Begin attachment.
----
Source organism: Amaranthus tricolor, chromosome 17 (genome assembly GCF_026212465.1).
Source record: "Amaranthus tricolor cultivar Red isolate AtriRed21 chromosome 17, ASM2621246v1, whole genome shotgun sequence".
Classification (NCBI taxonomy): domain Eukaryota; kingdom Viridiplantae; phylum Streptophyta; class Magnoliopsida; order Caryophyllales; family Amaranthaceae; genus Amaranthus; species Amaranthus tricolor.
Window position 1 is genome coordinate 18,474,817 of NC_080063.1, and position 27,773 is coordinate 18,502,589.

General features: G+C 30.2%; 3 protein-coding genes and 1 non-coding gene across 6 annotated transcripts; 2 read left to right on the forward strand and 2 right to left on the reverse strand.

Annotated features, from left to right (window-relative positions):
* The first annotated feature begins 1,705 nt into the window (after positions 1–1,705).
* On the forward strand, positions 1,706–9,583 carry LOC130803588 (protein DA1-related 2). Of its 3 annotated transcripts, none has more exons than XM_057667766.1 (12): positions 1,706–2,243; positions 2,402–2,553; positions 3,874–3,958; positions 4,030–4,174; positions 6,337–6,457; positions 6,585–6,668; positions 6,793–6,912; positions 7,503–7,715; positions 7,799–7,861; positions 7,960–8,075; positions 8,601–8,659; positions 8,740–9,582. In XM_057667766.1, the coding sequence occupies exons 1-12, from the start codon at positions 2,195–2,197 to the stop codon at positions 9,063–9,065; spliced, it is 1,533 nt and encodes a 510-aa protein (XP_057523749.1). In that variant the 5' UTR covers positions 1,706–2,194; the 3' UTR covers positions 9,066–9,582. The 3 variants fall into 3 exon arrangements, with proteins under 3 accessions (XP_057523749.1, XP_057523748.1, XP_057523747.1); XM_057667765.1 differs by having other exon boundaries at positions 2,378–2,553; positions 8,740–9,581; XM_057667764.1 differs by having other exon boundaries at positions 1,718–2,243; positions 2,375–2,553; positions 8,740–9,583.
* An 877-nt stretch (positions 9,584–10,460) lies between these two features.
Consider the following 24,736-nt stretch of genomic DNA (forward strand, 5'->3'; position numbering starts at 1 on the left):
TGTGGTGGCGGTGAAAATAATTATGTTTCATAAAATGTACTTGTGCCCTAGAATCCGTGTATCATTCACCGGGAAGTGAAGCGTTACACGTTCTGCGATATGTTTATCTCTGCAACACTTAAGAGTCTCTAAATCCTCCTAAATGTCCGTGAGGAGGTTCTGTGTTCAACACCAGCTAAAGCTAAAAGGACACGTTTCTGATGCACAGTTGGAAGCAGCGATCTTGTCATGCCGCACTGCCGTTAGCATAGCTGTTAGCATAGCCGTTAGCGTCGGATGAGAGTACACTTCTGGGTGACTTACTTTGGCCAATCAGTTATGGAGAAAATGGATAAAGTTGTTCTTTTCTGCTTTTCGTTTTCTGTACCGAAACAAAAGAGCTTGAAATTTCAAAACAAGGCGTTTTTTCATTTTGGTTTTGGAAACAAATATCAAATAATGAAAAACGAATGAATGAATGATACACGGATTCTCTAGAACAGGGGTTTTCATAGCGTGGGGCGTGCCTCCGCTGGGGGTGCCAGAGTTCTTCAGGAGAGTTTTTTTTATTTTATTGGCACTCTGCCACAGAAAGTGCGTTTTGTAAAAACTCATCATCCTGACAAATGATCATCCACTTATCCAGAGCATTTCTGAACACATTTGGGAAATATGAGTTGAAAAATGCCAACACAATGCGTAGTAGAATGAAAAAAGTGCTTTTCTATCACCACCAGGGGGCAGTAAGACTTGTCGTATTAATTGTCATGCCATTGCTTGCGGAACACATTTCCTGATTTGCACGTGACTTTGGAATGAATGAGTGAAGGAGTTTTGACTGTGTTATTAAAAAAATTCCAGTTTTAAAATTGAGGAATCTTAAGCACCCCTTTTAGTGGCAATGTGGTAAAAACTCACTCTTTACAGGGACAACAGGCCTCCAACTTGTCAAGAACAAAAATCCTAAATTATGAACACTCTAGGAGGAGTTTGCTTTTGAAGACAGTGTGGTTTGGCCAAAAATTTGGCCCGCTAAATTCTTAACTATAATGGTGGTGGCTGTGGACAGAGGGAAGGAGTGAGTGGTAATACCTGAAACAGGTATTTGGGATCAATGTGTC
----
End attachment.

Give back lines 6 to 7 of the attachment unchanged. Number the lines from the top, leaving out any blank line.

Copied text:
Annotated features, from left to right (window-relative positions):
* The first annotated feature begins 1,705 nt into the window (after positions 1–1,705).